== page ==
Lgr Peter Gillatt and I had the privilege of attending the unveiling of the Rhodesian African Rifles memorial at the National Arboretum. Deeply proud of Peter as this event drew the SA Legion very closely to the Rhodesian veterans’ fraternity in the United Kingdom and this relationship is growing closer every day.

In the lead up to this parade, we managed to secure our first Youth organization as a branch thanks to the hard work of Lt Cassandra Shaw, and we are now proudly associated to the 133 Cadet Army Force. This milestone cannot be underestimated as it’s a significant first – both for the Royal British Legion National Branches and the South African Branch.

Another all-time first on the Royal British Legion South African Branch front – the branch was given it’s tickets for The Festival of Remembrance yesterday attended by Tom and Ellen Mason on behalf of the branch – but the true highlight was to see Peter Gillatt carry the Royal British Legion South African branch Standard into the auditorium for the first time – that indeed was historic.

Our relationship with the Royal Hospital continues to get healthier and by their invitation we were able to attend their famous Founders Day parade and The Opening of the Garden of Remembrance earlier this week.

Despite setbacks on the branch’s membership numbers in March, where a small number of our members were inappropriately and actively targeted and eventually wooed to join another veteran organization – the South African branch was quickly able to recover the loss. So much so we are even able to declare a positive membership growth at year end.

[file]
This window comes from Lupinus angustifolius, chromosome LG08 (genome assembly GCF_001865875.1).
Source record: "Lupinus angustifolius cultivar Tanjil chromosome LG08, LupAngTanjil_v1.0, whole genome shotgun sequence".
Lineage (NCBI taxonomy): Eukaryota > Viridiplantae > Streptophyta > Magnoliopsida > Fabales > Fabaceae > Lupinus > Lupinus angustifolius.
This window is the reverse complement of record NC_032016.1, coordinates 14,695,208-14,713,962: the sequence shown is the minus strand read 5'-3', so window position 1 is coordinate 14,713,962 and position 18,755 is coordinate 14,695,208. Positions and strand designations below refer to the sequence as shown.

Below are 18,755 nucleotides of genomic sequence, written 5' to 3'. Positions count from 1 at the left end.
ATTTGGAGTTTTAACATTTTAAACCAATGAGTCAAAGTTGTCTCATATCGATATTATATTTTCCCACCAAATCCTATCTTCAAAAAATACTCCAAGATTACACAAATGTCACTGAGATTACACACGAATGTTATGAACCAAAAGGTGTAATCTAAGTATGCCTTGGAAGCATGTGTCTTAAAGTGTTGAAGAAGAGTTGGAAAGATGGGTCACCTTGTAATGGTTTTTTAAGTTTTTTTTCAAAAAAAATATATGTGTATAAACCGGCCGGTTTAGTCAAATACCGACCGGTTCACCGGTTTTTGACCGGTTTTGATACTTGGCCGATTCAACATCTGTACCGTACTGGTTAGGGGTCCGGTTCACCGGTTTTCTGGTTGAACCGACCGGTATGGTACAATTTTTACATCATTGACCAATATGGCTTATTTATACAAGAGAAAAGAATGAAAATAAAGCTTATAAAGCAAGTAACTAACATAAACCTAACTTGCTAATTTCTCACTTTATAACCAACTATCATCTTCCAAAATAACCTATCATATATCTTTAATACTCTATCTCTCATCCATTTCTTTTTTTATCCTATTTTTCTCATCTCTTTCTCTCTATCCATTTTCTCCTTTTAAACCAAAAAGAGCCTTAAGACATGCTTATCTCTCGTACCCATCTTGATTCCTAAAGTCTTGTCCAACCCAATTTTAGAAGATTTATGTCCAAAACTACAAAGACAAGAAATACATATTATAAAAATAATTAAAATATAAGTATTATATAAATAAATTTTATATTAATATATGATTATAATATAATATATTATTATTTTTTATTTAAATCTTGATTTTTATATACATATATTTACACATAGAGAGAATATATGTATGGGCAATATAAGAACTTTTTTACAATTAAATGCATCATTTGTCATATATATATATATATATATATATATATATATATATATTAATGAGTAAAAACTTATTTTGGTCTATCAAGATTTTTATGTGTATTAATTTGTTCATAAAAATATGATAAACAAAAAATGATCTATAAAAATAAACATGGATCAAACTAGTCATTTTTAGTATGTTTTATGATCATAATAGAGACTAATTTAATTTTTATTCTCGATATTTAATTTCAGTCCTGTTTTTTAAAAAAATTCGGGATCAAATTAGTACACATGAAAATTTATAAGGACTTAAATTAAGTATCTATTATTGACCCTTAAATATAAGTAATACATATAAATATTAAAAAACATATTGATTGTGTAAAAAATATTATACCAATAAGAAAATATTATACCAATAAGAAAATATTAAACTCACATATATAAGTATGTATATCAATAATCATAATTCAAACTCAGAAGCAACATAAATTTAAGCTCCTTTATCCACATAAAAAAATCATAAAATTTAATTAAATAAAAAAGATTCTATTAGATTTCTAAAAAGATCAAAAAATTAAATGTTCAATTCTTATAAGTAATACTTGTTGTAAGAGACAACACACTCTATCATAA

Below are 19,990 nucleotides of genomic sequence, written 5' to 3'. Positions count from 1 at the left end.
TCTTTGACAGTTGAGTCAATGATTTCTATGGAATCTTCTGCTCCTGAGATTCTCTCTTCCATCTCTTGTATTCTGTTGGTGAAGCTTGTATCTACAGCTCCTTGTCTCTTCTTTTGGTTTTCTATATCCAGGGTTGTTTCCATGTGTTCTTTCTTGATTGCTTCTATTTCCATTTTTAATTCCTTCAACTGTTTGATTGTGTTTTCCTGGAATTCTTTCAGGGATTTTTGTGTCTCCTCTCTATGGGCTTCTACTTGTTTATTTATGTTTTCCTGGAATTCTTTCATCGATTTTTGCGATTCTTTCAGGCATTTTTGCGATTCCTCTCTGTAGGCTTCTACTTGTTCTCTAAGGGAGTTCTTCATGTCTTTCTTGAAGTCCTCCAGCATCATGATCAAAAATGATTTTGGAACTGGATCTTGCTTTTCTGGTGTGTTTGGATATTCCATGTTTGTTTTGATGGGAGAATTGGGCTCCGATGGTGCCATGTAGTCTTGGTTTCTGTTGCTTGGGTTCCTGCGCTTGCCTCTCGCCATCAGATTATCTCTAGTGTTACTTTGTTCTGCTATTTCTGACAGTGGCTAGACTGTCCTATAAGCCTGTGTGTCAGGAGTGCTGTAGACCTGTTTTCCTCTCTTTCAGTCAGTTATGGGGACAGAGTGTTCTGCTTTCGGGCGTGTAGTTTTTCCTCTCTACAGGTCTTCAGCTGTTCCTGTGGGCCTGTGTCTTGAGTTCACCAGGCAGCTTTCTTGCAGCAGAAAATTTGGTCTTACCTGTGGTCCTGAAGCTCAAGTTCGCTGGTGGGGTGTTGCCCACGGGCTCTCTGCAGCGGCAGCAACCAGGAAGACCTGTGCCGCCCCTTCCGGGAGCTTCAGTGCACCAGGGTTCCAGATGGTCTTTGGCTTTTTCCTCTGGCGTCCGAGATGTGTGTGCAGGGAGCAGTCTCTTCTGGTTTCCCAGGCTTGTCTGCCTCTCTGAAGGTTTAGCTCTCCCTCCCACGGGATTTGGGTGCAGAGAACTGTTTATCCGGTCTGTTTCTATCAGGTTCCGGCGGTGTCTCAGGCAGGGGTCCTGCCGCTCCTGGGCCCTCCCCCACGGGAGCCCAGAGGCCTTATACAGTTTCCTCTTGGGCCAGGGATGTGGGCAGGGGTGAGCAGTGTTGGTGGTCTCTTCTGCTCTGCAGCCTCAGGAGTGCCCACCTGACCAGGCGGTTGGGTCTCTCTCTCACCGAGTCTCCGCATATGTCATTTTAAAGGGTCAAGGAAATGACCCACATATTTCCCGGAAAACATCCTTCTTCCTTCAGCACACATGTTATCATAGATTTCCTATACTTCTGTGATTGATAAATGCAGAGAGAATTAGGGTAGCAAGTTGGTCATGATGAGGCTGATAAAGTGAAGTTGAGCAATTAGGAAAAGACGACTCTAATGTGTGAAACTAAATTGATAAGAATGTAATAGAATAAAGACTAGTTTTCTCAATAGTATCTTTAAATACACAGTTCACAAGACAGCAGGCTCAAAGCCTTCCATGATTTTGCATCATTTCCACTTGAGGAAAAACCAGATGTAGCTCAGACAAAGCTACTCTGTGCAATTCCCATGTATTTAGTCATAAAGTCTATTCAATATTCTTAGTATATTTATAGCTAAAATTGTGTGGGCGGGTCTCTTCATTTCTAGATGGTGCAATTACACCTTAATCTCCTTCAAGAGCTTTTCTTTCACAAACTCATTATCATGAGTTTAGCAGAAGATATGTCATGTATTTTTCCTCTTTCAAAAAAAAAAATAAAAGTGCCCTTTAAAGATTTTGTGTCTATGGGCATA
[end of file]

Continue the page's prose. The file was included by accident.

This growth and positive striving can easily be seen in today’s parade past the Cenotaph – we had more members on parade this year than we had last year, more participation by members’ families than last year and more enthusiasm, purpose and direction in the branch management.

So how does the way forward in 2016 look?

Happy to report that due to strong measures taken in the first quarter, our social media is now as robust as ever, it’s growing and we now have a very healthy and informative on-line community.

The ever changing beast that is on-line media and how we communicate and keep in touch with one another is quite something to stay on top of. Lgr Cameron Kinnear is working hard behind the scenes to deliver bigger and better things in the new year as the branch keeps apace – look out for a more consolidated Legion digital platform in the works.

As I said last year – our future in the UK does not lie in our ability to draft South Africans veterans off Facebook who have an axe to grind. Our future lies in the way we open ourselves up to the communities in which we operate – it lies in how we make ourselves attractive to those communities and stakeholders.

This is why we are been very successful in bringing members’ families into what we do. The Legion is not a “drinking club” – that image is about as far away from our vision and mission as you can get. We want our wives and children involved; we want youth programs, community programs and family activities.

Last year I spoke of the “nugget” feeling that all of the veterans taking part in the Cenotaph parade would feel, and those here today will know exactly what I mean. When I first came to the UK there no South African representation at the Cenotaph and there was substantial resistance to get us there. We have through careful management finally got there.